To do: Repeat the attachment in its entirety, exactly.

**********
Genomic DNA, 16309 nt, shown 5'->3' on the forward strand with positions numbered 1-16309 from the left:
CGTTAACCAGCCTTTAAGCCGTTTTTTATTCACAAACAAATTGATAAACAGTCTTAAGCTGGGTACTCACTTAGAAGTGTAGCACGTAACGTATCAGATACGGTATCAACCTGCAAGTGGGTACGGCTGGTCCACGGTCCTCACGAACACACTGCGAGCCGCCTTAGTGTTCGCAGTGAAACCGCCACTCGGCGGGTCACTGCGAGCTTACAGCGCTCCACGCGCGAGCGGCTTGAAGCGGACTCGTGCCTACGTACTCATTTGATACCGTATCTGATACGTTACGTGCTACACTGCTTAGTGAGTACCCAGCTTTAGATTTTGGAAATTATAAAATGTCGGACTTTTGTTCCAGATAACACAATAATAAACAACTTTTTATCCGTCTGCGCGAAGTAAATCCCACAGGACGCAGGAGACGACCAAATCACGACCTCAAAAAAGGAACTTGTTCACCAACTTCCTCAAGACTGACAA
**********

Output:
Genomic DNA, 16309 nt, shown 5'->3' on the forward strand with positions numbered 1-16309 from the left:
CGTTAACCAGCCTTTAAGCCGTTTTTTATTCACAAACAAATTGATAAACAGTCTTAAGCTGGGTACTCACTTAGAAGTGTAGCACGTAACGTATCAGATACGGTATCAACCTGCAAGTGGGTACGGCTGGTCCACGGTCCTCACGAACACACTGCGAGCCGCCTTAGTGTTCGCAGTGAAACCGCCACTCGGCGGGTCACTGCGAGCTTACAGCGCTCCACGCGCGAGCGGCTTGAAGCGGACTCGTGCCTACGTACTCATTTGATACCGTATCTGATACGTTACGTGCTACACTGCTTAGTGAGTACCCAGCTTTAGATTTTGGAAATTATAAAATGTCGGACTTTTGTTCCAGATAACACAATAATAAACAACTTTTTATCCGTCTGCGCGAAGTAAATCCCACAGGACGCAGGAGACGACCAAATCACGACCTCAAAAAAGGAACTTGTTCACCAACTTCCTCAAGACTGACAA